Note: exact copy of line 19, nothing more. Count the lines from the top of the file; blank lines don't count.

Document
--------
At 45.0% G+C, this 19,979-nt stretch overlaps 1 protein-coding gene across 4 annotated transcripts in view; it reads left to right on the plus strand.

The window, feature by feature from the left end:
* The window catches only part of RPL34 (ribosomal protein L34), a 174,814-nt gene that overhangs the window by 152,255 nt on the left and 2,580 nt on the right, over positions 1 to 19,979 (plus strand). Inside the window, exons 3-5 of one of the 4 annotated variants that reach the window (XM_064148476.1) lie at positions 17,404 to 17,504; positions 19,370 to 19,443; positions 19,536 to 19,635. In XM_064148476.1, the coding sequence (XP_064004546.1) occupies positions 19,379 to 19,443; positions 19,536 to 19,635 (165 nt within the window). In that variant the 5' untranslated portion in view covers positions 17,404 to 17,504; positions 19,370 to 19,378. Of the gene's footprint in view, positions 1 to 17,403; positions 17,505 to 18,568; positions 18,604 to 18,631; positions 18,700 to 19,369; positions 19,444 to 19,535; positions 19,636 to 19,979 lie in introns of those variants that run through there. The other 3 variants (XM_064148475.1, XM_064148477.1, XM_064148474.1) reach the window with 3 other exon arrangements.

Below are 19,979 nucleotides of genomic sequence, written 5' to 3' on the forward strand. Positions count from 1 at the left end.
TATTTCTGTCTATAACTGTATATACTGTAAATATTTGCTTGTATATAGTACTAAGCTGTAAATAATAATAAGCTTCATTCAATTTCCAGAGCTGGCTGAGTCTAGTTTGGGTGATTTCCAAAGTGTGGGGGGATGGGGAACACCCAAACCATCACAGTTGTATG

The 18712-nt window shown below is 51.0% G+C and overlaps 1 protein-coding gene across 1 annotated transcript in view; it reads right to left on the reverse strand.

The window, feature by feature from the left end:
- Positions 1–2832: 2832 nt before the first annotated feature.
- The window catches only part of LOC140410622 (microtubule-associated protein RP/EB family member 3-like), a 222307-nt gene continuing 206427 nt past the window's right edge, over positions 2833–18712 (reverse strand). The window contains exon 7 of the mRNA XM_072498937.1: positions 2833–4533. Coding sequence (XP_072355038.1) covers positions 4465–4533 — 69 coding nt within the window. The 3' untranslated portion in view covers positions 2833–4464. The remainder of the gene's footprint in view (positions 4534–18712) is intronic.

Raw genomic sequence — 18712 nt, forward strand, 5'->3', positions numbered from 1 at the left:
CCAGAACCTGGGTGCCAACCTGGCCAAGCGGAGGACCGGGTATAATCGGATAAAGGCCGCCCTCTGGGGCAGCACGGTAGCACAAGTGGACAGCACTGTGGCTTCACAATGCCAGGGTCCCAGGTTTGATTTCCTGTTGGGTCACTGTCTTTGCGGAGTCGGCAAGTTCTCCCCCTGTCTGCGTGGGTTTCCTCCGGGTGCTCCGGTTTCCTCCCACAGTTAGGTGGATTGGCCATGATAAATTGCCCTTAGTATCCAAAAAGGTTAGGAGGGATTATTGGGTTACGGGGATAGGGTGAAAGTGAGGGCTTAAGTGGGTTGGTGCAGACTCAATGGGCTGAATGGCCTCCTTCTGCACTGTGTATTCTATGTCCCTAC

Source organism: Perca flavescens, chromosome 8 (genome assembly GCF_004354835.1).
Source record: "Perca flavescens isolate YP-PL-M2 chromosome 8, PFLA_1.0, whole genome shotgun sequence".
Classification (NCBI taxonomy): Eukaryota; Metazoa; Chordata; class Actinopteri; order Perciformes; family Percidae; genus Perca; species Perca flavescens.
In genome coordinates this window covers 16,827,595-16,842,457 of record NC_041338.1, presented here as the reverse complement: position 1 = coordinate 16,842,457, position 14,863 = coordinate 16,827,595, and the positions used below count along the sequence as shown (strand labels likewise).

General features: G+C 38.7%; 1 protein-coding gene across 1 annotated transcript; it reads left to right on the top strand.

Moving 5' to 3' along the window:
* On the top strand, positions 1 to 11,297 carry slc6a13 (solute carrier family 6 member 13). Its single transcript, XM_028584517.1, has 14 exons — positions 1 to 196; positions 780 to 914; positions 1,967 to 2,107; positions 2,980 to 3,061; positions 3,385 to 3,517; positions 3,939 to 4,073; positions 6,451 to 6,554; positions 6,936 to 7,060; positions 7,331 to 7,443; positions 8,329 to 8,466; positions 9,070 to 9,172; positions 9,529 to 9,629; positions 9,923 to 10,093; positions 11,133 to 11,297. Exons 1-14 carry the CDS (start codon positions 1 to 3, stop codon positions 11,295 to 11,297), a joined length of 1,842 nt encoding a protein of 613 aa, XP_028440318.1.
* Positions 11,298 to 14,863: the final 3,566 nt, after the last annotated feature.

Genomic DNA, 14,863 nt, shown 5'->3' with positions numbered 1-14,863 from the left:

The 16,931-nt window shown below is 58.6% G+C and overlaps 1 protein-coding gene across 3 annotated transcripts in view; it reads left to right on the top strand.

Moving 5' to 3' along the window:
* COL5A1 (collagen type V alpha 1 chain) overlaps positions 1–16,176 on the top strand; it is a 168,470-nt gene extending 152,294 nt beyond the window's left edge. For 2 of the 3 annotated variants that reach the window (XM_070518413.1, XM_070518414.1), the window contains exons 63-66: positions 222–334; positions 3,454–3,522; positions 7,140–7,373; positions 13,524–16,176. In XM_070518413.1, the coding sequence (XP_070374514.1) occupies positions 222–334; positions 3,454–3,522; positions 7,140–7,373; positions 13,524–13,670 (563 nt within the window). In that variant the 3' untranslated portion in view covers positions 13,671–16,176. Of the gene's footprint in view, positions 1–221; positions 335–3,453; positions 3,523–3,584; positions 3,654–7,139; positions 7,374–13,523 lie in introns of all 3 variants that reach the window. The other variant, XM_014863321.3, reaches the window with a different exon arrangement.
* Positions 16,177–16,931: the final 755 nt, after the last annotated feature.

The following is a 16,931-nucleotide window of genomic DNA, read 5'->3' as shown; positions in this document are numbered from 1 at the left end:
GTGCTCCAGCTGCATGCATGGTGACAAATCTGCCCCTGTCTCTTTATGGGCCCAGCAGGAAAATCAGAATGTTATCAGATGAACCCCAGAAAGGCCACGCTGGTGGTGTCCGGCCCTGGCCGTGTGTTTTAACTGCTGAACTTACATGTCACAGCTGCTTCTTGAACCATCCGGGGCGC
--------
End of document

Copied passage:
* Positions 11,298 to 14,863: the final 3,566 nt, after the last annotated feature.